Magazine article University Business

Fear of Data: A Warning to CIC Members to Make Peace with Data-Or Suffer the Consequences

Magazine article University Business

Fear of Data: A Warning to CIC Members to Make Peace with Data-Or Suffer the Consequences

Article excerpt

PRIOR TO THE MID-20TH CENTURY, A PERSON WHO WANTED TO clinch an argument needed only to reference a pertinent quotation from an authority. Politicians of the day cited Jefferson and Lincoln, white academics frequently cited Aristotle. Now, those who wish to win arguments often cite numbers, not rhetoric--as if to suggest, for example, that because 58 percent of voters feel one way about an issue, the remaining 42 percent ought to feet the same way.

We in higher education also have become more inclined to track a phenomenon through statistics, to argue that a past trend is a vector for the future. We have become adept at collecting some kinds of data, such as demographic projections, which have been particularly useful when combined with the actual patterns of student enrollment--by race and gender, fulltime versus part-time, or family income level. Our records of students' academic performance are also usually meticulous and complete.

But analysts who try to use these records in combination with information about students' nonacademic activities during their cortege years and beyond graduation have a more difficult time. The record-keeping systems on our campuses are rarely sustaining ambitious, longitudinal studies.

Increasingly, they will need to be. We cannot dismiss the crude measures of accountability that some in Congress wish to impose on colleges and universities, for there is no denying the sober intent with which Congress, many state governments, and an array of private organizations are questioning the effectiveness of corteges and universities and inventing methods to rate and rank them.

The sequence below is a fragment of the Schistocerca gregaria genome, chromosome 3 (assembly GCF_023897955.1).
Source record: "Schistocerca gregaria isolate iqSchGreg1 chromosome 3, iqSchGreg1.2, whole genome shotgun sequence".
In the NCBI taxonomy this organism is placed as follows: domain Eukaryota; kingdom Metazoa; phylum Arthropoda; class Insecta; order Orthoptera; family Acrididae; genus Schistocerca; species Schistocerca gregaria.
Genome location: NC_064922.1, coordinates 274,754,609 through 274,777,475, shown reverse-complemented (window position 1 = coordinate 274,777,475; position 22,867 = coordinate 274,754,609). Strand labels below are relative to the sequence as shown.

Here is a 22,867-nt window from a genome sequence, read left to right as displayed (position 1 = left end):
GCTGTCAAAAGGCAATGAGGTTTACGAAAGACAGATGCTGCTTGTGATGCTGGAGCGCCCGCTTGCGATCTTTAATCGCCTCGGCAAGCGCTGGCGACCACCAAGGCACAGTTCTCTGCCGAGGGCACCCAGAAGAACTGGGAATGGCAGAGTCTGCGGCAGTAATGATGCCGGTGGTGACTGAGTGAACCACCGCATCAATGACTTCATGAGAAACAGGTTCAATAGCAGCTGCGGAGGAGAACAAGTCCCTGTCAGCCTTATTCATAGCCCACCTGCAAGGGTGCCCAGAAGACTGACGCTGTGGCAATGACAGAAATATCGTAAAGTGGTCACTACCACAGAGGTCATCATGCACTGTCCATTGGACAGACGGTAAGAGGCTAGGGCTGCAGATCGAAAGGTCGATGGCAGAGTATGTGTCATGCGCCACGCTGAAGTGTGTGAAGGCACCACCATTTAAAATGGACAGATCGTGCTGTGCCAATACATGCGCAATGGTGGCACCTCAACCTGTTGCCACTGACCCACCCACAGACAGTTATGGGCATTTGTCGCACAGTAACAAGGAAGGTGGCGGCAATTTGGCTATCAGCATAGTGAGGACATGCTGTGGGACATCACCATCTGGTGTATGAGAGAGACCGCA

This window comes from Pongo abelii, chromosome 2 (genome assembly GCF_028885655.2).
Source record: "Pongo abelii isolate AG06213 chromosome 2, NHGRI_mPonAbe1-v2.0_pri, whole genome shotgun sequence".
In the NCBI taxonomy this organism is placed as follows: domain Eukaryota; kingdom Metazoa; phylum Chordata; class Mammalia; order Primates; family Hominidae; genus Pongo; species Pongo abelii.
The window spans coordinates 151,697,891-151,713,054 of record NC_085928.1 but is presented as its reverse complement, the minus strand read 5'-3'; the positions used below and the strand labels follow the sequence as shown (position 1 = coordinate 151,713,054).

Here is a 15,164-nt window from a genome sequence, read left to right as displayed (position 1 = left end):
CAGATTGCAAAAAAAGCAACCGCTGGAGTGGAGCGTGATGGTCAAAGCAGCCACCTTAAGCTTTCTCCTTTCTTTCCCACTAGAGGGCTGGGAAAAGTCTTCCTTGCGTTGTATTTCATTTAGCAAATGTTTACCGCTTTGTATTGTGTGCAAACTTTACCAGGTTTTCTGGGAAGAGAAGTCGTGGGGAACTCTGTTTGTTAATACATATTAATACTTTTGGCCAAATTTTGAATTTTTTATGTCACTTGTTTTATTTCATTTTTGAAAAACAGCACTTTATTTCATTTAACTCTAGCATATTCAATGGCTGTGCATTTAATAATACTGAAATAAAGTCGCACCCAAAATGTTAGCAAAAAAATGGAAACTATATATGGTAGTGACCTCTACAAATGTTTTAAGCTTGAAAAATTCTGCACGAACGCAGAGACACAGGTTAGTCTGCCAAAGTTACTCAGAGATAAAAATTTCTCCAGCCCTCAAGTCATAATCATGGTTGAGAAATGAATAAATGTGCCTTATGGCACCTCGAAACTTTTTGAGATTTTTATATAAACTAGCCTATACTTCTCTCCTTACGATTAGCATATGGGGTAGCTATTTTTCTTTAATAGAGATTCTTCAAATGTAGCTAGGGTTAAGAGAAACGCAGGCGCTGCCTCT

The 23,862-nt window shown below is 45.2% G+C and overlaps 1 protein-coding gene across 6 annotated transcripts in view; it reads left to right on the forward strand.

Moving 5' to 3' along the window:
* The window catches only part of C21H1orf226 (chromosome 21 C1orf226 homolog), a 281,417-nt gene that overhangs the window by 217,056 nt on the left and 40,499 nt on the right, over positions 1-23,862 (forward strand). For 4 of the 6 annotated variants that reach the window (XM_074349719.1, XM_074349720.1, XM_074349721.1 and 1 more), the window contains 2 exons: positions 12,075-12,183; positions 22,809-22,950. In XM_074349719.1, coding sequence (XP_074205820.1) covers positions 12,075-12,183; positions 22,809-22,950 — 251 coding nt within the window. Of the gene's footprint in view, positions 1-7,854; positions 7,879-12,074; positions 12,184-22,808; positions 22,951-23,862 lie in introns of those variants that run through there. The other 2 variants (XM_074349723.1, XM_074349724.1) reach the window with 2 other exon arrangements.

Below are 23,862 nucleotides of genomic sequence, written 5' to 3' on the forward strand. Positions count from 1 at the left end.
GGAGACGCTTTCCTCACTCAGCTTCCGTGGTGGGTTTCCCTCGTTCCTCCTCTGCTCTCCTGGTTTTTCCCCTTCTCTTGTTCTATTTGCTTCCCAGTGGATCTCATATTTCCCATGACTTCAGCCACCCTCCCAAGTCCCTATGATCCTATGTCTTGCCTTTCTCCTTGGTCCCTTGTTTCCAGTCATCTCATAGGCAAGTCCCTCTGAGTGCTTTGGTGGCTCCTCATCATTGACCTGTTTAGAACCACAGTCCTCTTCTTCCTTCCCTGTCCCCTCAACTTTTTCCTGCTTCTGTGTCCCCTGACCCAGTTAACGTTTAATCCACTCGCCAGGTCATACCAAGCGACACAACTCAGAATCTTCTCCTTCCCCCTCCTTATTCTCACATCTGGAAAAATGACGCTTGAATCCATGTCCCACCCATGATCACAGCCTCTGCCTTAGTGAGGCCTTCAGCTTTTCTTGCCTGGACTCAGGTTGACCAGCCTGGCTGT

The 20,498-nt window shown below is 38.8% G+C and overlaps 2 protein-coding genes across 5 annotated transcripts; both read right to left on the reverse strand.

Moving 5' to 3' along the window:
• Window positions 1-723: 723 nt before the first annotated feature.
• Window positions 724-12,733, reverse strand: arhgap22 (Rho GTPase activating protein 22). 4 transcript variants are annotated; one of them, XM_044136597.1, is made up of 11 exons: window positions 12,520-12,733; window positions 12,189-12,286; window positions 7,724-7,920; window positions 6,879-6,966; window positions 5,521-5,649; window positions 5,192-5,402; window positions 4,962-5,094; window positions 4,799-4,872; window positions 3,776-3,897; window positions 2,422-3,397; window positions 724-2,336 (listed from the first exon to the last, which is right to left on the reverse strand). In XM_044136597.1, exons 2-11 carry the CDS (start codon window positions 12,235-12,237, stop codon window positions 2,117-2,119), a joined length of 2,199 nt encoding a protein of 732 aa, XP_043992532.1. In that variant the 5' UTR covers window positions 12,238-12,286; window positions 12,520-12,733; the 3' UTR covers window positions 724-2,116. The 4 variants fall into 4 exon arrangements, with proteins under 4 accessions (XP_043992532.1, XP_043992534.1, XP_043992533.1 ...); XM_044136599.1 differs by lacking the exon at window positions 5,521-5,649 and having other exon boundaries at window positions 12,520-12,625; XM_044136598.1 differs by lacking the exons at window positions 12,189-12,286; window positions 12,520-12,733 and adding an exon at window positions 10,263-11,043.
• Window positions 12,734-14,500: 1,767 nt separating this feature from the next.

Instead, we should welcome the better efforts to use data to illuminate the circumstances and achievements of colleges and universities. Such information can both enhance institutional decisionmaking and build a case for the effectiveness of private institutions.

One diagnostic toot of particular utility is the National Survey of Student Engagement (www.iub.edu/~nsse). Although not perfect, it is a helpful device to gauge the validity of our rhetoric about educational effectiveness. Because NSSE keeps its results confidential, individual colleges that score welt will brag about their scores, while those that score badly remain silent.

Many other cogent uses of data to assess institutional effectiveness exist. For the stark truth about the connections between academic performance and participation in intercollegiate athletics at certain colleges and universities, the work done by William G. Bowen and his colleagues (www.mellon.org) has been unflinching, revealing, and largely counterintuitive. And a new diagnostic tool, RAND's Collegiate Learning Assessment, is also a promising device for measuring how much cognitive growth takes place during the cortege years, on average, for students of a college or university. …

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